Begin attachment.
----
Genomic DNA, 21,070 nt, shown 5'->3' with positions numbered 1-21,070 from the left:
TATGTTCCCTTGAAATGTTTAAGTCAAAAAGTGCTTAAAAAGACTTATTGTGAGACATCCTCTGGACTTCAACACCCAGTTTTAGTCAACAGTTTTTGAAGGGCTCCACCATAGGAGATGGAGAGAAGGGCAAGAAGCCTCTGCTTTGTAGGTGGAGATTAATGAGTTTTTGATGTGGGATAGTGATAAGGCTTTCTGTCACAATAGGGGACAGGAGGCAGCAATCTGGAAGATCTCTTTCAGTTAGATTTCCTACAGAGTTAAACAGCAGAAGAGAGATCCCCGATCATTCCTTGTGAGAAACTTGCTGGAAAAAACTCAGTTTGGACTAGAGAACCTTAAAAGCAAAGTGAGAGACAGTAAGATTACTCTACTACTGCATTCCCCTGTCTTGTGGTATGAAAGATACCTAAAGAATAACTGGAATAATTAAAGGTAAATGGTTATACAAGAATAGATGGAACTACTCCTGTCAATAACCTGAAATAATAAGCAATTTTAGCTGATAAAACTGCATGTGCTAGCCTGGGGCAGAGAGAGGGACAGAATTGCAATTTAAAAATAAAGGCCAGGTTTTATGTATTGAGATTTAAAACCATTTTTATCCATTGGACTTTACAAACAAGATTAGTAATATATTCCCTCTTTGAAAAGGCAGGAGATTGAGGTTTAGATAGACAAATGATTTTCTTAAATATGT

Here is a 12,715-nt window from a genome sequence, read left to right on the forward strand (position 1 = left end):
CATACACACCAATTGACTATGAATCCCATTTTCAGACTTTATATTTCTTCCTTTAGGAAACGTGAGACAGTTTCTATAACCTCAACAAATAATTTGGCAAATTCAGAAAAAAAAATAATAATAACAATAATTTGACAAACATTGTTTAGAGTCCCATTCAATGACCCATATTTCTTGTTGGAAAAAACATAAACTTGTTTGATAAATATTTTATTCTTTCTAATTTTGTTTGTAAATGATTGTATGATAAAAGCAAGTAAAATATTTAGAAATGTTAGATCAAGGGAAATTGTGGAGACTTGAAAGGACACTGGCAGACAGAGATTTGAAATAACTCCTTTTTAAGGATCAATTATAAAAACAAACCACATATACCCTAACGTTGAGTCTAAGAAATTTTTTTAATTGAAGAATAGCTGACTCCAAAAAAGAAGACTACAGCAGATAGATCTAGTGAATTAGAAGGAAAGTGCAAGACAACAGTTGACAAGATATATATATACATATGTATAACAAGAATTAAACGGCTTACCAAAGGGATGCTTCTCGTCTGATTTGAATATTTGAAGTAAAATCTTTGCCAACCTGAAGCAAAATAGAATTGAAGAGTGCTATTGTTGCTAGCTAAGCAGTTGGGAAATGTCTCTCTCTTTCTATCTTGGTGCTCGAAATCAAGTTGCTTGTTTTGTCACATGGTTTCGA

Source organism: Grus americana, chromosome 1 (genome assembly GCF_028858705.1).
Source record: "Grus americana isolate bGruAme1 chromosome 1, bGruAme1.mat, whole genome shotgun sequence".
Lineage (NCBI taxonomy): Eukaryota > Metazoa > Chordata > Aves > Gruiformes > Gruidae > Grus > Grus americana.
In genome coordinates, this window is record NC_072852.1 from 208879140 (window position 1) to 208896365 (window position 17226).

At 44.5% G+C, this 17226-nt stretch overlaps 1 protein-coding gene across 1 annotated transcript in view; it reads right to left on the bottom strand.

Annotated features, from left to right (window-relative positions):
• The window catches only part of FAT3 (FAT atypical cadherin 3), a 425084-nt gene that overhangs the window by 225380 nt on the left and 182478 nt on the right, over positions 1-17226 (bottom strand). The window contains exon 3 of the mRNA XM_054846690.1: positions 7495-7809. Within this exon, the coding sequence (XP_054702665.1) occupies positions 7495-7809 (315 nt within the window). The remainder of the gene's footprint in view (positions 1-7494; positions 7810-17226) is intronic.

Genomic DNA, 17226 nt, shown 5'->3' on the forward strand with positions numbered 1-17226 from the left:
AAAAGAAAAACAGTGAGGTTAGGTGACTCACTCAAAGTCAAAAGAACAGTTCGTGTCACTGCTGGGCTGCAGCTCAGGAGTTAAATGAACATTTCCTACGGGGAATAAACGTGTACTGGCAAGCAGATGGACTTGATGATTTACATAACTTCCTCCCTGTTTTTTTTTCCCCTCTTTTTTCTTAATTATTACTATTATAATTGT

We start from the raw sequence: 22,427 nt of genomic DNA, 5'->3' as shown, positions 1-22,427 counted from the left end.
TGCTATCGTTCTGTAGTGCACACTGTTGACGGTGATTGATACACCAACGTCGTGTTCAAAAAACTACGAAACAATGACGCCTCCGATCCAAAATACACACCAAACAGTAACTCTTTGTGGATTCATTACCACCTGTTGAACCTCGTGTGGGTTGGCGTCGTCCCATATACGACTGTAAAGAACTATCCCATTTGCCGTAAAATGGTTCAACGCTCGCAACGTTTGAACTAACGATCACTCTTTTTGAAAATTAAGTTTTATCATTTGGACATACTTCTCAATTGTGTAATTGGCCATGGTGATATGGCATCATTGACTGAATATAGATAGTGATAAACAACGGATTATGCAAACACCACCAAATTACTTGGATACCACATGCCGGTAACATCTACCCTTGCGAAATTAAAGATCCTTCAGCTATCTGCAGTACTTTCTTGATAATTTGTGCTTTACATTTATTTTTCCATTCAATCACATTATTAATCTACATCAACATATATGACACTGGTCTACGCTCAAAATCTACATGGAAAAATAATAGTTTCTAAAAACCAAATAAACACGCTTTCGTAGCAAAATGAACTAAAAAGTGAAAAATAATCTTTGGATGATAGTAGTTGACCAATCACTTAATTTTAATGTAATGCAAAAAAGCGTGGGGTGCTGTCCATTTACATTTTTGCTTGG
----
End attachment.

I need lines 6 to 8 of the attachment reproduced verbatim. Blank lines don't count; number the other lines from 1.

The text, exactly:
Source record: "Grus americana isolate bGruAme1 chromosome 1, bGruAme1.mat, whole genome shotgun sequence".
Lineage (NCBI taxonomy): Eukaryota > Metazoa > Chordata > Aves > Gruiformes > Gruidae > Grus > Grus americana.
In genome coordinates, this window is record NC_072852.1 from 208879140 (window position 1) to 208896365 (window position 17226).